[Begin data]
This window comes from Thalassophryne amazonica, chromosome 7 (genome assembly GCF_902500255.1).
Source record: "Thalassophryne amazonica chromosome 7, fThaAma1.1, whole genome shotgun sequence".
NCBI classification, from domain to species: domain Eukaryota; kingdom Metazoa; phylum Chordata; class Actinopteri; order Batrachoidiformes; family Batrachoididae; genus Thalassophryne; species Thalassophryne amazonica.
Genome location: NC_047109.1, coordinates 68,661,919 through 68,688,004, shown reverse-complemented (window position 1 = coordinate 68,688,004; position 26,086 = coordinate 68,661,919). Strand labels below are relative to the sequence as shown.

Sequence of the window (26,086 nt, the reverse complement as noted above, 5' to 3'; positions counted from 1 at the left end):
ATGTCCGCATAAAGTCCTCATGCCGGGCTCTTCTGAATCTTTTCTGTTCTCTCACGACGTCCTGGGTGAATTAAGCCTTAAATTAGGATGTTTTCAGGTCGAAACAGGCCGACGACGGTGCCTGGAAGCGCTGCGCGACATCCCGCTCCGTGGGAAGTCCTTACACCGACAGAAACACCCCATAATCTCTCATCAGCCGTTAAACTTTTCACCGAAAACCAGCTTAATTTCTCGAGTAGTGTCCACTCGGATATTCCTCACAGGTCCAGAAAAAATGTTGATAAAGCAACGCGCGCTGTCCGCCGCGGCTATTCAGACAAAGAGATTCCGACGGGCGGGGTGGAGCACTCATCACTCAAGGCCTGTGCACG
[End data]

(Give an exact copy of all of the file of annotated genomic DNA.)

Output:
This window comes from Thalassophryne amazonica, chromosome 7 (genome assembly GCF_902500255.1).
Source record: "Thalassophryne amazonica chromosome 7, fThaAma1.1, whole genome shotgun sequence".
NCBI classification, from domain to species: domain Eukaryota; kingdom Metazoa; phylum Chordata; class Actinopteri; order Batrachoidiformes; family Batrachoididae; genus Thalassophryne; species Thalassophryne amazonica.
Genome location: NC_047109.1, coordinates 68,661,919 through 68,688,004, shown reverse-complemented (window position 1 = coordinate 68,688,004; position 26,086 = coordinate 68,661,919). Strand labels below are relative to the sequence as shown.

Sequence of the window (26,086 nt, the reverse complement as noted above, 5' to 3'; positions counted from 1 at the left end):
ATGTCCGCATAAAGTCCTCATGCCGGGCTCTTCTGAATCTTTTCTGTTCTCTCACGACGTCCTGGGTGAATTAAGCCTTAAATTAGGATGTTTTCAGGTCGAAACAGGCCGACGACGGTGCCTGGAAGCGCTGCGCGACATCCCGCTCCGTGGGAAGTCCTTACACCGACAGAAACACCCCATAATCTCTCATCAGCCGTTAAACTTTTCACCGAAAACCAGCTTAATTTCTCGAGTAGTGTCCACTCGGATATTCCTCACAGGTCCAGAAAAAATGTTGATAAAGCAACGCGCGCTGTCCGCCGCGGCTATTCAGACAAAGAGATTCCGACGGGCGGGGTGGAGCACTCATCACTCAAGGCCTGTGCACG